Railways not only increased the depth of Chinese penetration into Mongolia. They enormously increased the rate of colonization; and the social and economic results of this were of primary importance. In the comparatively restricted areas of pre-railway penetration into Mongolia—among the Kharchins of southern Jehol, for instance, and the Tumets of southern Suiyuan—a certain amount of fusion was possible. Chinese economic and social standards prevailed over those of the Mongols, but the rate of change was leisurely enough to permit many Mongols to learn Chinese, take up agriculture, and form a society Chinese in its main elements, but preserving a healthy regional pride and unashamed of its partly Mongol origins—indeed, proud of them, for on the whole the Mongols of these regions were wealthier and had a higher standard of living than the incoming Chinese. The settled Mongols of these marginal regions tended to preserve the Mongol language as a secondary language; and they modified the Chinese agricultural economy by continuing to keep a comparatively large number of livestock. At the same time, many frontier Chinese in contact with them tended to learn partly Mongol ways of life. The resultant amalgamated society was capable of an indefinite expansion into Mongolia, wherever the range of trade and exchange permitted.
The formation of such a composite society, however, requires time for slow adaptation. Its growth requires generations, rather than years or even decades. The railways changed all that. The new, overbearing economic forces which they introduced demanded results. If there was not time to adapt the suddenly expanding Chinese population to the old social and economic conditions, then the old conditions must be smashed and new conditions created which would be subservient to the new economic forces. Something of the same kind of change, from slow adaptation to the steamroller imposition of new standards, took place in the transition from the pre-railway to the post-railway colonization of the American West. The result, in Mongolia, was to turn the Mongols abruptly into a victimized people. Wherever the Chinese came, the Mongols had to get out. They suddenly found themselves stigmatized as a 'backward' people, 'too primitive' to take up the new Chinese agriculture—although they had not been too primitive to take up the old 'mixed' border economy. An entirely artificial line was drawn between 'civilized' agriculture and 'primitive' pastoral economy, dependent on livestock. To be a nomad was a kind of social crime.
Mongolia (Mongol uls), 1997. Photograph by Lois Conner
This makes it possible to understand why the Mongols of Inner Mongolia have resented and feared all Chinese policies regarding Mongolia, especially progressive policies, all during the years of the Republic. They have felt that the benefit, if any, accruing to Mongols out of policies made in China would be merely incidental and accidental. Every progressive movement in Mongolia under the Republic has resulted in Mongols being driven out of Mongol territory, to make room for Chinese. About ten years ago, during the wars between Feng Yü-hsiang and Chang Tso-lin, some of the more active leaders of the younger Mongols formed a Mongol affiliate of the Kuomintang. The Mongol troops raised under this movement actually took part, eventually, in the Nationalist reunification of China. The Mongols who had led the movement looked forward, to a Kuomintang-guided regional and racial autonomy, under the principles laid down in the San Min Chu I: but even this hope failed, for the Chinese point of view prevailed over that of the Mongols, and the next move within the Kuomintang was one of centralization, leaving no room for an autonomous Mongol Kuomintang.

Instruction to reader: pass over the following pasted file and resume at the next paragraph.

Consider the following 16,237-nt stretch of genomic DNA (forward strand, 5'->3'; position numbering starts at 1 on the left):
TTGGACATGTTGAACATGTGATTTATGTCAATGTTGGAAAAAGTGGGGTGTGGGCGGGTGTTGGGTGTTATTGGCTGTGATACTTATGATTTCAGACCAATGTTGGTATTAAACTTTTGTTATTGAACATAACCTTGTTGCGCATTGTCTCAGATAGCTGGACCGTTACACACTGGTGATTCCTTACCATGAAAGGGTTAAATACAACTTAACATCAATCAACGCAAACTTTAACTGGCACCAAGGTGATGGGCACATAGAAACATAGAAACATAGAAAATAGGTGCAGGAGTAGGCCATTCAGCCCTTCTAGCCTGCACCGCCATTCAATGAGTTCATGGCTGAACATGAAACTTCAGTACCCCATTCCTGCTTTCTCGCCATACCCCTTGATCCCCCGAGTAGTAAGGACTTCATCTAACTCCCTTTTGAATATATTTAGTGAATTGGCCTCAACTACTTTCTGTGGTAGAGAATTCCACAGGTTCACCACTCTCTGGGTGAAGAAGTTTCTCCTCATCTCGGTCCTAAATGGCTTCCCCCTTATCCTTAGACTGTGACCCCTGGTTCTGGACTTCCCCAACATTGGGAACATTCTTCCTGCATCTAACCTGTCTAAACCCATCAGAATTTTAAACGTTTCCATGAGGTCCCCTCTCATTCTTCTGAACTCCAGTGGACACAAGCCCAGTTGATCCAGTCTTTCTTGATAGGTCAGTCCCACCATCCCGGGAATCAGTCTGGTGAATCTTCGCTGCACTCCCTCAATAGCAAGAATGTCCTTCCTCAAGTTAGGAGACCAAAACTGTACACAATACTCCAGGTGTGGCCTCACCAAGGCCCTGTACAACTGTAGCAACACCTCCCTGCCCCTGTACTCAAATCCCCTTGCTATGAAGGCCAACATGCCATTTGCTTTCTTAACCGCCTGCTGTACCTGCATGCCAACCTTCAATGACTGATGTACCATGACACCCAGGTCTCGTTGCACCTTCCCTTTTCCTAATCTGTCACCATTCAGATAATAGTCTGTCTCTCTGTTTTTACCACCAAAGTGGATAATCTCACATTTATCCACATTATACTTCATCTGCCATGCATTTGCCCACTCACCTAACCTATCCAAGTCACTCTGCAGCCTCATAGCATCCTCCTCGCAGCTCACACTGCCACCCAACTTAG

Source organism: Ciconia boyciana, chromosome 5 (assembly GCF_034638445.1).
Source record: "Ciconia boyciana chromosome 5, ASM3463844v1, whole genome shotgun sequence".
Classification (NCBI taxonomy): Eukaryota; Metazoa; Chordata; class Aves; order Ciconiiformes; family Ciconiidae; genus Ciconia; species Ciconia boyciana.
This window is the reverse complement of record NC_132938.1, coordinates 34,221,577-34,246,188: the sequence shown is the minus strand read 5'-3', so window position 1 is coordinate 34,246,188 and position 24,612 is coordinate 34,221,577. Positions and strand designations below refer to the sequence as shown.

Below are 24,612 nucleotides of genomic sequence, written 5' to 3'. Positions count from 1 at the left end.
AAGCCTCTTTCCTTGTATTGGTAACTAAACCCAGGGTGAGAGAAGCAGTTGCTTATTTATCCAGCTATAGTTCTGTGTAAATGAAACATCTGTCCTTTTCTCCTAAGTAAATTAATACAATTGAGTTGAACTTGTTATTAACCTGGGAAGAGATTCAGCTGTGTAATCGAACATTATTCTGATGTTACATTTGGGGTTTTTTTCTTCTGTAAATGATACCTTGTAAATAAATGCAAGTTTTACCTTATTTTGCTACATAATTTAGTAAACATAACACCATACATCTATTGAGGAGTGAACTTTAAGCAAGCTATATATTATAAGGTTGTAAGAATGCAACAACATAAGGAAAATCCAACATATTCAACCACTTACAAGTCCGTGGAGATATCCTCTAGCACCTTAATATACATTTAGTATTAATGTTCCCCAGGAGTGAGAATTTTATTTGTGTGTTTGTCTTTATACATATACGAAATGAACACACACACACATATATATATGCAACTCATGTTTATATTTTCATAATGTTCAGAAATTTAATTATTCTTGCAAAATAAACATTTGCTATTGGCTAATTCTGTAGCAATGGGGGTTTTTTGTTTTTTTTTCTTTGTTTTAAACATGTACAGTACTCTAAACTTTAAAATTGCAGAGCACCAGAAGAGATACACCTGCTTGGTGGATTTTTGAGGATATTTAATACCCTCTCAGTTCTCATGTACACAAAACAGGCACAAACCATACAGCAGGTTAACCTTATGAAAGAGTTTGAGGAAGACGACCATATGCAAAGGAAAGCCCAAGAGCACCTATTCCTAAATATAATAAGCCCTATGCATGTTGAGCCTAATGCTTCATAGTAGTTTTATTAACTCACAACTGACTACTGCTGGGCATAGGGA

Not only were these leaders—at that time the most important pro-Chinese element among the Mongols—disappointed in not being allowed to apply Kuomintang principles in Mongolia, in affiliation with the Central Party but autonomously independent of it; they saw Chinese encroachment on Mongol lands continuing and even increasing. Colonization of the Mongol regions in Manchuria, for instance, reached its maximum intensity in 1929-30 and the early part of 1931, after Mukden had come to terms with Nanking and hoisted the Nationalist flag. Closer identification of the Inner Mongolian Leagues with the provinces of Manchuria, Jehol, Chahar, Suiyuan and Ninghsia had been one of the first results of Nationalist unification. In 1931, there was published a draft plan for further extending the control of the frontier provinces into the still largely self-governed Mongol tribal regions. A form of hsien government was contemplated which would have practically smothered the remnants of Mongol self-government.